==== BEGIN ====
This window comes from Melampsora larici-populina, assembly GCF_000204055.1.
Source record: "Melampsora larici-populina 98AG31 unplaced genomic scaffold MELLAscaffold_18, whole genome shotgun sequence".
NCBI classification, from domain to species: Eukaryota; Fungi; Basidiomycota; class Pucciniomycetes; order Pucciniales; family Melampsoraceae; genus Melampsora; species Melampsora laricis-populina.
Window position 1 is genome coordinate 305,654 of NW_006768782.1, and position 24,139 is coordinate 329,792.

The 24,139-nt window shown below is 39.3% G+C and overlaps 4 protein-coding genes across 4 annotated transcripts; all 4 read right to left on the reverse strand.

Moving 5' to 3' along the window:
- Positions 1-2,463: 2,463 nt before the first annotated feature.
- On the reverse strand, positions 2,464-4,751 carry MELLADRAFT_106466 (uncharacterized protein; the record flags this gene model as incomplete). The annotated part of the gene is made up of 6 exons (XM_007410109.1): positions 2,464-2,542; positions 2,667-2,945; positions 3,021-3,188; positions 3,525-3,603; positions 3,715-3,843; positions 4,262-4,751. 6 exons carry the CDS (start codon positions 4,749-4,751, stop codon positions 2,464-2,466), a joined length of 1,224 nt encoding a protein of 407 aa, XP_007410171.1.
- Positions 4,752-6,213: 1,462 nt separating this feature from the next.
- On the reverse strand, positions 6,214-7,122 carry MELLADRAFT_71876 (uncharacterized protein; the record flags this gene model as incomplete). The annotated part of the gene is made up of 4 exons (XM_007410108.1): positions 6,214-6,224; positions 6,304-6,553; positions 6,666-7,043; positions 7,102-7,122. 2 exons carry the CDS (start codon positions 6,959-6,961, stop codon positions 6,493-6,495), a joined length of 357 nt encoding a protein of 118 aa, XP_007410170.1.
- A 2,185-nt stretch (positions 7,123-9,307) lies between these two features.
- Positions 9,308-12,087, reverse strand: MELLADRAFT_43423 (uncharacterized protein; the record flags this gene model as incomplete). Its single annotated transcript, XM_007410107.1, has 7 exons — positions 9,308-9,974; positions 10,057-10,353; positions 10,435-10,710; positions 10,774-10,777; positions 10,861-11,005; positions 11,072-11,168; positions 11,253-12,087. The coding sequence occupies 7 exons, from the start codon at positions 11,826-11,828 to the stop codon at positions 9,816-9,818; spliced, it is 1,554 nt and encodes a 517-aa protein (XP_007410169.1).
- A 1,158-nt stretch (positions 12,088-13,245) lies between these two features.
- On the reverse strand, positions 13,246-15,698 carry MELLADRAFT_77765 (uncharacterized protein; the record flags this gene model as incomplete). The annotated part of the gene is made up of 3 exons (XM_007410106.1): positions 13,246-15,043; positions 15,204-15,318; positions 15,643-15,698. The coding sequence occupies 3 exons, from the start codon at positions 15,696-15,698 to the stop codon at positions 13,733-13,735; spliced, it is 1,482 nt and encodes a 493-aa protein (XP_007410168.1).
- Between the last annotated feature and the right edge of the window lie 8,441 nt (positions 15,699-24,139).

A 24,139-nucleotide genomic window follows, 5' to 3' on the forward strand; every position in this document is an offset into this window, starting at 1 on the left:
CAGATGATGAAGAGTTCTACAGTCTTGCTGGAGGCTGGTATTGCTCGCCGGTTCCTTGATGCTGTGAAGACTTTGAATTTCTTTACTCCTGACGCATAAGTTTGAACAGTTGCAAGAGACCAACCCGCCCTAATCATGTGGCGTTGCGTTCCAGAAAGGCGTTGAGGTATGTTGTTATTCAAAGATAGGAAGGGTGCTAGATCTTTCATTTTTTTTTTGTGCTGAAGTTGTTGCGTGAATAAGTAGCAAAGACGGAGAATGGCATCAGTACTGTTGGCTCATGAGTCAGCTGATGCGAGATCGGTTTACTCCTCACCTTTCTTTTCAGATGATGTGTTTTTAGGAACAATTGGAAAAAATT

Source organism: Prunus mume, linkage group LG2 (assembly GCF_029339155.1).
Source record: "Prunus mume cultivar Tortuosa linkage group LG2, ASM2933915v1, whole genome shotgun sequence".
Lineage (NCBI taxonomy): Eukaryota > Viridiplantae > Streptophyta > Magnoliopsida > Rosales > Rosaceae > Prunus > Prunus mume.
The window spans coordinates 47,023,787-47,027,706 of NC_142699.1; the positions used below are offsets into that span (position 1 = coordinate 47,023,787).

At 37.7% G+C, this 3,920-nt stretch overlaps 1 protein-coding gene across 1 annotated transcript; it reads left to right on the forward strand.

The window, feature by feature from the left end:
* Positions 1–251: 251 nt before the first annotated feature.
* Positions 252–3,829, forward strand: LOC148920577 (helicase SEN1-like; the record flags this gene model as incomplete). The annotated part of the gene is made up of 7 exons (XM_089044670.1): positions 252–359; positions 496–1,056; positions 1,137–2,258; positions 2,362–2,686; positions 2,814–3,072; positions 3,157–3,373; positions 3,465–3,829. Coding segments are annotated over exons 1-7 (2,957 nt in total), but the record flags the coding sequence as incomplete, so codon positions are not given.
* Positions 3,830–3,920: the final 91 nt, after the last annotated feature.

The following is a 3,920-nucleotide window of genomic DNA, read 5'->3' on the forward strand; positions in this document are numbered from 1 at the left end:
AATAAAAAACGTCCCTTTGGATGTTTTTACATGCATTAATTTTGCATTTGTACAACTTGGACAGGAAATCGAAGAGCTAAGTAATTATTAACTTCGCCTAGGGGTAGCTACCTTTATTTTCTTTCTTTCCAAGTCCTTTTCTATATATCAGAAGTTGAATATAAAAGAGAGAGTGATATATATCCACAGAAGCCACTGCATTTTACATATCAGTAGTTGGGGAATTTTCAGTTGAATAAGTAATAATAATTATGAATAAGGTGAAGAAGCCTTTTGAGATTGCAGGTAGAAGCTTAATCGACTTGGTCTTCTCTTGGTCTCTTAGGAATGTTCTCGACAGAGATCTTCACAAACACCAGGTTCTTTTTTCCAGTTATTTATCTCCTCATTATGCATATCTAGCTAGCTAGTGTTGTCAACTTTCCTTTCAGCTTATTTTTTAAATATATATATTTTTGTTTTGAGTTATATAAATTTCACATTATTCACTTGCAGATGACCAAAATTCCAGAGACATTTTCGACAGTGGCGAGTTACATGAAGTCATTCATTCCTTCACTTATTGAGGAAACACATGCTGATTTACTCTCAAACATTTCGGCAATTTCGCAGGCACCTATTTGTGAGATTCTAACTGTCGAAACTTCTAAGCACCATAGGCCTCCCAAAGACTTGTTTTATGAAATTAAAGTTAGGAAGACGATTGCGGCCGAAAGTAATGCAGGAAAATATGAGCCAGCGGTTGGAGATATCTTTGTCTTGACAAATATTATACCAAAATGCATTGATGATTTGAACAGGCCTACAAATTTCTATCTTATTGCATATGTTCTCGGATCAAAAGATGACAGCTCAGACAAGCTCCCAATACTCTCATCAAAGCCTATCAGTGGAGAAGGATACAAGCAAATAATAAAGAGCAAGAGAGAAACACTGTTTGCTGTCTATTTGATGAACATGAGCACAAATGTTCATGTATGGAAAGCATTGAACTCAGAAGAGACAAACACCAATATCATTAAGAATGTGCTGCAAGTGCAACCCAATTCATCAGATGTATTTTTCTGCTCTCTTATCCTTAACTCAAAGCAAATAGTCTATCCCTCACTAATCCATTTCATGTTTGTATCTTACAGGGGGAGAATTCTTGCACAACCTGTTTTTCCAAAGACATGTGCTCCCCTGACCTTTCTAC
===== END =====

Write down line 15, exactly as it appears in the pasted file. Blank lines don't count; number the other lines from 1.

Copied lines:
- Between the last annotated feature and the right edge of the window lie 8,441 nt (positions 15,699-24,139).